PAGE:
Book explores intellectual history of black women
“Toward an Intellectual History of Black Women,” a new book co-edited by Barbara D. Savage, the Geraldine R. Segal Professor of American Social Thought at Penn, grew out of her shared scholarly interests and friendships with other black women academics.
“We moved from being frustrated about the omission or neglect of attention to black women’s intellectual work to dedicating ourselves to a project that could help start to change that,” says Savage, who is also chair of the Department of Africana Studies in the School of Arts & Sciences.
The book is an outgrowth of her work with the Black Women’s Intellectual History Collective, a collaborative project she founded with her co-editors, Mia Bay, a professor of history at Rutgers University; Farah J. Griffin, a professor of English, comparative literature, and African-American studies at Columbia University; and Martha S. Jones, a professor of history and Afro-American studies at the University of Michigan.
“Toward an Intellectual History of Black Women” is a collection of essays written by scholars of history and literature that highlights the works of a diverse group of black women thinkers who lived in Africa, the Caribbean, Europe, Asia, and the United States from the 17th century to the present. Topics vary from religion and slavery to the politicized and gendered reappraisal of the black female body in contemporary culture.
Savage says the book has been a labor of love for her and the contributors. The four co-editors were scattered across the country, and equally divided the work of coordinating, editing the essays, and taking the project to production.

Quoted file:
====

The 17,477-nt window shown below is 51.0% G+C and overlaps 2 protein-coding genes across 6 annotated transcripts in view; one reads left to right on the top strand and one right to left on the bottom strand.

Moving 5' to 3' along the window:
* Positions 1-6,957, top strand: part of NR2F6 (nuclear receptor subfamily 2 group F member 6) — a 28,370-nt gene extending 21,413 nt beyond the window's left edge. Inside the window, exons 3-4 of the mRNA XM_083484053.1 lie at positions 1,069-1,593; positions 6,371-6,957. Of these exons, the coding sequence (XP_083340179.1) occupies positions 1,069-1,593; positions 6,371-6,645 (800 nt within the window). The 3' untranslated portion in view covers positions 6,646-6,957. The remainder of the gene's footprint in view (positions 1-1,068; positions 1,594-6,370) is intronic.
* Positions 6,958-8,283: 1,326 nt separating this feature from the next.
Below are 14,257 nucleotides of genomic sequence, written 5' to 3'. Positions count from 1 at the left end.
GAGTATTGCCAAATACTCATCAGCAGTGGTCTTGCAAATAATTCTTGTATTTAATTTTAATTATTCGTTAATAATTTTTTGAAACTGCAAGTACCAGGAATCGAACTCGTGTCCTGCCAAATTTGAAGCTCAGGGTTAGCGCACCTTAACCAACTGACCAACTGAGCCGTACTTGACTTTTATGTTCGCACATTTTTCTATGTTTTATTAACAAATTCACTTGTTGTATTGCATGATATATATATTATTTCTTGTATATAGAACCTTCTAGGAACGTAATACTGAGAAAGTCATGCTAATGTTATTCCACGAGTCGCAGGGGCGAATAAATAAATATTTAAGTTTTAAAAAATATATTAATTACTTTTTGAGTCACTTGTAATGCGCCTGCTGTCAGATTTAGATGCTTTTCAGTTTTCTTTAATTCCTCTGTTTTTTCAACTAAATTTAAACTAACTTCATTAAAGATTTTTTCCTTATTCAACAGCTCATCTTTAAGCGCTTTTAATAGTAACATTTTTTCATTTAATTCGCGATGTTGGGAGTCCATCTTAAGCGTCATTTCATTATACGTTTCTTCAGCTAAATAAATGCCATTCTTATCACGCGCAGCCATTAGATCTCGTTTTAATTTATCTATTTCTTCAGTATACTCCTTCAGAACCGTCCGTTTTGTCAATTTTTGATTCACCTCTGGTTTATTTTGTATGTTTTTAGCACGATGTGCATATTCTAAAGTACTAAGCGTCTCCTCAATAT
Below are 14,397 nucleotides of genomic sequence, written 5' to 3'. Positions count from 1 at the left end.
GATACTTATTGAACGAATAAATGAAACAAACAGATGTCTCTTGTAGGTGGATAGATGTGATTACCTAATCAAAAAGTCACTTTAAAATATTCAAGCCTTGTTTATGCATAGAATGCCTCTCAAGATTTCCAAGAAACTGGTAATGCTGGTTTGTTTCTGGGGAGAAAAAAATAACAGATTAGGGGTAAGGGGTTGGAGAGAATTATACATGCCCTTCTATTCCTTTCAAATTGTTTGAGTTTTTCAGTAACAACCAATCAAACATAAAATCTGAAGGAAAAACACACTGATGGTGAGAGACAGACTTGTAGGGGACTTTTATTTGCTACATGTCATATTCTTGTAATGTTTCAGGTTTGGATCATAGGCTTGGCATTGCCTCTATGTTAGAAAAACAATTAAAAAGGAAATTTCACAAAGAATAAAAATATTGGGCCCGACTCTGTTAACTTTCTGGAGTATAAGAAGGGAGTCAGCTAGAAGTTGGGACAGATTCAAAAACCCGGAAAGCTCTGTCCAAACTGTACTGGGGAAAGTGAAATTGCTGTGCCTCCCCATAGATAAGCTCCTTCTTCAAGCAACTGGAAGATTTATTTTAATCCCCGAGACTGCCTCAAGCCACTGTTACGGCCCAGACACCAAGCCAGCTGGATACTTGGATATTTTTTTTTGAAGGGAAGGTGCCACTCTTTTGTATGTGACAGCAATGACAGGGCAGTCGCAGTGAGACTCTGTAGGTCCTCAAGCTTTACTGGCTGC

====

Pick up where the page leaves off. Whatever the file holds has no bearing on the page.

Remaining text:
With support from their respective home institutions, including Penn’s Center for Africana Studies, the co-editors hosted four meetings to present each essay for discussion and criticism by their colleagues and graduate students.
“Our intention always was to create a new field of study, and not merely to expose neglect or omission,” Savage says. “The book is a blueprint for many younger scholars who are now engaging with many of the questions it raises.”
Savage contributed an essay to the book titled, “Professor Merze Tate: Diplomatic Historian, Cosmopolitan Woman,” which explores Tate’s life and pioneering work on disarmament and imperialism in the Pacific and in Africa.
One of the few black women to earn a Ph.D. in the early 20th century, Tate received her graduate degrees at Oxford and Harvard, and joined the history department at Howard University in 1942 where she remained until her retirement in 1977.
Savage’s essay is one of two in the book written by a Penn scholar. An essay titled, “The Polarities of Space: Segregation and Alice Walker’s Intervention in Southern Studies” was written by Thadious Davis, the Geraldine R. Segal Professor of American Social Thought and a professor in the Department of English.